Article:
By Trish Harris
Whether you manage one community or oversee a portfolio, chances are you already juggle plenty of priorities and have never given much thought to earning a “green” certification. Well, you might consider thinking again.
Becoming “green-certified” can be a rewarding and valuable undertaking for you, your property, and your residents — not to mention the environment.
You will increase your knowledge.
An investment in knowledge pays the best interest. — Benjamin Franklin
Inherent in any certification program is the educational process and the acquisition of new knowledge by those pursuing the certification. For example, The Florida Green Building Coalition (FGBC) certifications are based on standards developed with climate-specific criteria to address issues caused by Florida’s hot, humid environment and natural disasters. As a multifamily community owner or manager in Florida, it helps greatly to have an in-depth understanding of how our state’s climate, humidity, and vulnerability to storms and hurricanes might affect buildings. This includes such issues as energy efficiency, water conservation, site preservation, indoor air quality, materials, and durability. Putting this knowledge to work on behalf of your apartment community could even mitigate the effects of disasters like termites, hurricanes, floods, and lightning.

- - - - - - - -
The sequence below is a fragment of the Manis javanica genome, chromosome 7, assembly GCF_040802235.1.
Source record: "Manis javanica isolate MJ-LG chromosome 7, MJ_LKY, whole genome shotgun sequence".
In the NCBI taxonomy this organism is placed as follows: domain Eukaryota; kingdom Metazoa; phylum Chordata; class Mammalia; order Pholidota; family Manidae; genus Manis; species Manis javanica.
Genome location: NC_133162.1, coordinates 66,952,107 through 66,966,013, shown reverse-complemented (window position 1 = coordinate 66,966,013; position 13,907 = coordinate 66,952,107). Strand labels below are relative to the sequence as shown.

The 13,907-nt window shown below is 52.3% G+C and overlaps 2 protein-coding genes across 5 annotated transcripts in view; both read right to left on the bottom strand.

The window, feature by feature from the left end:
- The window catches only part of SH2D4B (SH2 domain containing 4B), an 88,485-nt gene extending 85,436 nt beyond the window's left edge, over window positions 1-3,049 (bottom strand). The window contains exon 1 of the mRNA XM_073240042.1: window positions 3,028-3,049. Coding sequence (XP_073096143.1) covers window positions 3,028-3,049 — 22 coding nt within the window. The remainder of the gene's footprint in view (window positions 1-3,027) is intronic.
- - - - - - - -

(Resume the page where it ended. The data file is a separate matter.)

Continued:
You will reduce the negative environmental impacts of your buildings.
Scientists may depict the problems that will affect the environment based on available evidence, but their solution is not the responsibility of scientists but of society as a whole. — Mario Molina
Green certification both documents and ensures that what you are doing is positive for the environment. The U.S. Green Building Council (USGBC) lists green measures that will not only reduce negative impacts, but also enhance your building’s performance:
According to the USGBC, residential and commercial buildings consume 70 percent of the electricity load in the United States. The most significant factor contributing to carbon dioxide (CO2) emissions from buildings is their use of electricity. The council puts this into perspective with these statistics and predictions:
It introduces opportunities for incentives at the onset, support for improvements along the way, and ultimately, a potential reduction in operating costs.